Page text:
NIH study indicates stress may delay women getting pregnant – 1
Narrator: This is NIH Health Matters. I’m Joe Balintfy. A study by researchers at the National Institutes of Health and the University of Oxford supports the widespread belief that stress may reduce a woman's chance of becoming pregnant. Dr. Germaine Louis with the Eunice Kennedy Shriver National Institute of Child Health and Human Development is the study’s first author.
Louis: We collaborated with investigators at Oxford University who were conduction a prospective pregnancy study where we were recruiting women who were discontinuing contraception for purposes of becoming pregnant.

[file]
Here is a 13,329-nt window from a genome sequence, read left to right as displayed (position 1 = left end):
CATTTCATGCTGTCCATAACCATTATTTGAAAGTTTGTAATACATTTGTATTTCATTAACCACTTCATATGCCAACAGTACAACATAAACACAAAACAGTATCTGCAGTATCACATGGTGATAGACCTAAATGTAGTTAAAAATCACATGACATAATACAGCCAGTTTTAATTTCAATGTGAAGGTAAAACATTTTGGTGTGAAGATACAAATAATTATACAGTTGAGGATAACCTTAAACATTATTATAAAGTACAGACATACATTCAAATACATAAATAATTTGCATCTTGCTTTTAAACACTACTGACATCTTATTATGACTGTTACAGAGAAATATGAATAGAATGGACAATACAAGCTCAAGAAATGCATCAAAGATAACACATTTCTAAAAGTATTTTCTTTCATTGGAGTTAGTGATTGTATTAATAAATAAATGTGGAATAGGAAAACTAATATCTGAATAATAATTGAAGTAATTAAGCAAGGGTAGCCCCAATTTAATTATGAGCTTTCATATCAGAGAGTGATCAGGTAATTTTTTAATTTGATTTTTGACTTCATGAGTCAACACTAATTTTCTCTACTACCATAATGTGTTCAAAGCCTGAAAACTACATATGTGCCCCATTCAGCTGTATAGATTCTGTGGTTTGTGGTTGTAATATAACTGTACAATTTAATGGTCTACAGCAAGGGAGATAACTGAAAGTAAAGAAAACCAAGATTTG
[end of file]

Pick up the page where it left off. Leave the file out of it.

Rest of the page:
Narrator: The researchers showed that women who had higher levels of a substance used to measure stress were less likely to get pregnant. For details on the study, visit www.nichd.nih.gov. Health Matters is produced by the National Institutes of Health, part of the U.S. Department of Health and Human Services.
About NIH Radio
NIH Radio offers free audio news programs from the National Institutes of Health, your reliable source for health information.
All NIH Radio content is in the public domain and can be used without charge or restriction provided that it is not used to misrepresent our agency nor used to suggest we endorse any private organization, product, or service.
NIH Radio is a service of the Office of Communications & Public Liaison.